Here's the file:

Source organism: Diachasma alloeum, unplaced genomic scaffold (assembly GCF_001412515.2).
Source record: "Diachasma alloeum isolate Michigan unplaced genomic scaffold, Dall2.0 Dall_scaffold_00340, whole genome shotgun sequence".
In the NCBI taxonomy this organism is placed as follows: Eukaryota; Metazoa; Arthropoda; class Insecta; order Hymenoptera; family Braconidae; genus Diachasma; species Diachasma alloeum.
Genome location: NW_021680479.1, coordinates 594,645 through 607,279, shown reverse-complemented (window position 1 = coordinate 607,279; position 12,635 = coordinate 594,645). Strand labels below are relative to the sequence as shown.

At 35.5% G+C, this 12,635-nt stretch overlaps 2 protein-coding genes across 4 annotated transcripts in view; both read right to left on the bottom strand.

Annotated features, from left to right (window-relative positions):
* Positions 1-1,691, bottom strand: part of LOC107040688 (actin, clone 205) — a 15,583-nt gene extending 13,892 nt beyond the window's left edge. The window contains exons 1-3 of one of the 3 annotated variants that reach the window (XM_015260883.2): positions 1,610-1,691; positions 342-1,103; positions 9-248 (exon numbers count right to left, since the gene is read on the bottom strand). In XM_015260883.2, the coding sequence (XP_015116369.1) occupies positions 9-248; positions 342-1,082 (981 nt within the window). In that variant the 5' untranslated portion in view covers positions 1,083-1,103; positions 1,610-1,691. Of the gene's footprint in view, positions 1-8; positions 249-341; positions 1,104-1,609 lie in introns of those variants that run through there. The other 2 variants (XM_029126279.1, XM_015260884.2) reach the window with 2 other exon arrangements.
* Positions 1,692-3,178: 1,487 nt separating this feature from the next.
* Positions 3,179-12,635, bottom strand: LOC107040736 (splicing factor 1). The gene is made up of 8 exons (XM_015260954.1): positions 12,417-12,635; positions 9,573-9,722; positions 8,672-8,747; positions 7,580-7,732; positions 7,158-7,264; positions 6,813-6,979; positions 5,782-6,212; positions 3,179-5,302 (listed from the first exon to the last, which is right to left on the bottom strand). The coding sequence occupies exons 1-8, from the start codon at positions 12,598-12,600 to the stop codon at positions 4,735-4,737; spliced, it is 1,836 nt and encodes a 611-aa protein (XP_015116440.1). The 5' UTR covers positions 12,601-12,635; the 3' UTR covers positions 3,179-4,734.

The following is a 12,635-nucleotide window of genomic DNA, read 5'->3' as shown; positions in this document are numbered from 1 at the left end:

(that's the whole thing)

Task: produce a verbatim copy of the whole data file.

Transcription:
Source organism: Diachasma alloeum, unplaced genomic scaffold (assembly GCF_001412515.2).
Source record: "Diachasma alloeum isolate Michigan unplaced genomic scaffold, Dall2.0 Dall_scaffold_00340, whole genome shotgun sequence".
In the NCBI taxonomy this organism is placed as follows: Eukaryota; Metazoa; Arthropoda; class Insecta; order Hymenoptera; family Braconidae; genus Diachasma; species Diachasma alloeum.
Genome location: NW_021680479.1, coordinates 594,645 through 607,279, shown reverse-complemented (window position 1 = coordinate 607,279; position 12,635 = coordinate 594,645). Strand labels below are relative to the sequence as shown.

At 35.5% G+C, this 12,635-nt stretch overlaps 2 protein-coding genes across 4 annotated transcripts in view; both read right to left on the bottom strand.

Annotated features, from left to right (window-relative positions):
* Positions 1-1,691, bottom strand: part of LOC107040688 (actin, clone 205) — a 15,583-nt gene extending 13,892 nt beyond the window's left edge. The window contains exons 1-3 of one of the 3 annotated variants that reach the window (XM_015260883.2): positions 1,610-1,691; positions 342-1,103; positions 9-248 (exon numbers count right to left, since the gene is read on the bottom strand). In XM_015260883.2, the coding sequence (XP_015116369.1) occupies positions 9-248; positions 342-1,082 (981 nt within the window). In that variant the 5' untranslated portion in view covers positions 1,083-1,103; positions 1,610-1,691. Of the gene's footprint in view, positions 1-8; positions 249-341; positions 1,104-1,609 lie in introns of those variants that run through there. The other 2 variants (XM_029126279.1, XM_015260884.2) reach the window with 2 other exon arrangements.
* Positions 1,692-3,178: 1,487 nt separating this feature from the next.
* Positions 3,179-12,635, bottom strand: LOC107040736 (splicing factor 1). The gene is made up of 8 exons (XM_015260954.1): positions 12,417-12,635; positions 9,573-9,722; positions 8,672-8,747; positions 7,580-7,732; positions 7,158-7,264; positions 6,813-6,979; positions 5,782-6,212; positions 3,179-5,302 (listed from the first exon to the last, which is right to left on the bottom strand). The coding sequence occupies exons 1-8, from the start codon at positions 12,598-12,600 to the stop codon at positions 4,735-4,737; spliced, it is 1,836 nt and encodes a 611-aa protein (XP_015116440.1). The 5' UTR covers positions 12,601-12,635; the 3' UTR covers positions 3,179-4,734.

The following is a 12,635-nucleotide window of genomic DNA, read 5'->3' as shown; positions in this document are numbered from 1 at the left end: